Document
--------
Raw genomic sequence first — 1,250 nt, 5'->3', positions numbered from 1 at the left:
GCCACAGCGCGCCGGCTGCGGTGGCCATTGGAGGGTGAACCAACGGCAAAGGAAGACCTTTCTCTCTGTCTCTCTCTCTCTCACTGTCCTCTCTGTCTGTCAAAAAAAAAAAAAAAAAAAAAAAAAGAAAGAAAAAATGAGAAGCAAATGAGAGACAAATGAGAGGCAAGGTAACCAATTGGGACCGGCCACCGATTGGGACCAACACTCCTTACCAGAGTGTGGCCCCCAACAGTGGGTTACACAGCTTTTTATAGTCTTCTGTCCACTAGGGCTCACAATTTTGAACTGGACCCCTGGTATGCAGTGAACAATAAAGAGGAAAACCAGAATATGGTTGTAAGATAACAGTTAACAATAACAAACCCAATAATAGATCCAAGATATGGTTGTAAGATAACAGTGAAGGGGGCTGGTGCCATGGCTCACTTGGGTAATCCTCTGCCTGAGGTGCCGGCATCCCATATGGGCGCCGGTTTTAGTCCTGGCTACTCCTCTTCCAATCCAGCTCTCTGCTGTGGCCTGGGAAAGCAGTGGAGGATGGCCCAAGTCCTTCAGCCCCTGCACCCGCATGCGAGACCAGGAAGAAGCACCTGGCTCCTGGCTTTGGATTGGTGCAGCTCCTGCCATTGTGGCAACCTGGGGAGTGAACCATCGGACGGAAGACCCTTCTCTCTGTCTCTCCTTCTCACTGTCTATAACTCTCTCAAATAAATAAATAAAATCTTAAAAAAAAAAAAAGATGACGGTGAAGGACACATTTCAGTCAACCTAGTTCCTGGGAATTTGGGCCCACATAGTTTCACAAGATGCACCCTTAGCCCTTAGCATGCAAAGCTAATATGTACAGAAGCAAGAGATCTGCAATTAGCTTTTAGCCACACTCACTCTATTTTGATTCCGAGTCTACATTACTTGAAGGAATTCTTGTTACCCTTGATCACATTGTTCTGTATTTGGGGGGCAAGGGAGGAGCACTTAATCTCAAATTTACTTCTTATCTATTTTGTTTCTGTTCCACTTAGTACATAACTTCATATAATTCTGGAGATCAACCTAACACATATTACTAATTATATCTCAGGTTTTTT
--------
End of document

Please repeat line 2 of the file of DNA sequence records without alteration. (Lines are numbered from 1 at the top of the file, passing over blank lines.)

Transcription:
GCCACAGCGCGCCGGCTGCGGTGGCCATTGGAGGGTGAACCAACGGCAAAGGAAGACCTTTCTCTCTGTCTCTCTCTCTCTCACTGTCCTCTCTGTCTGTCAAAAAAAAAAAAAAAAAAAAAAAAAGAAAGAAAAAATGAGAAGCAAATGAGAGACAAATGAGAGGCAAGGTAACCAATTGGGACCGGCCACCGATTGGGACCAACACTCCTTACCAGAGTGTGGCCCCCAACAGTGGGTTACACAGCTTTTTATAGTCTTCTGTCCACTAGGGCTCACAATTTTGAACTGGACCCCTGGTATGCAGTGAACAATAAAGAGGAAAACCAGAATATGGTTGTAAGATAACAGTTAACAATAACAAACCCAATAATAGATCCAAGATATGGTTGTAAGATAACAGTGAAGGGGGCTGGTGCCATGGCTCACTTGGGTAATCCTCTGCCTGAGGTGCCGGCATCCCATATGGGCGCCGGTTTTAGTCCTGGCTACTCCTCTTCCAATCCAGCTCTCTGCTGTGGCCTGGGAAAGCAGTGGAGGATGGCCCAAGTCCTTCAGCCCCTGCACCCGCATGCGAGACCAGGAAGAAGCACCTGGCTCCTGGCTTTGGATTGGTGCAGCTCCTGCCATTGTGGCAACCTGGGGAGTGAACCATCGGACGGAAGACCCTTCTCTCTGTCTCTCCTTCTCACTGTCTATAACTCTCTCAAATAAATAAATAAAATCTTAAAAAAAAAAAAAGATGACGGTGAAGGACACATTTCAGTCAACCTAGTTCCTGGGAATTTGGGCCCACATAGTTTCACAAGATGCACCCTTAGCCCTTAGCATGCAAAGCTAATATGTACAGAAGCAAGAGATCTGCAATTAGCTTTTAGCCACACTCACTCTATTTTGATTCCGAGTCTACATTACTTGAAGGAATTCTTGTTACCCTTGATCACATTGTTCTGTATTTGGGGGGCAAGGGAGGAGCACTTAATCTCAAATTTACTTCTTATCTATTTTGTTTCTGTTCCACTTAGTACATAACTTCATATAATTCTGGAGATCAACCTAACACATATTACTAATTATATCTCAGGTTTTTT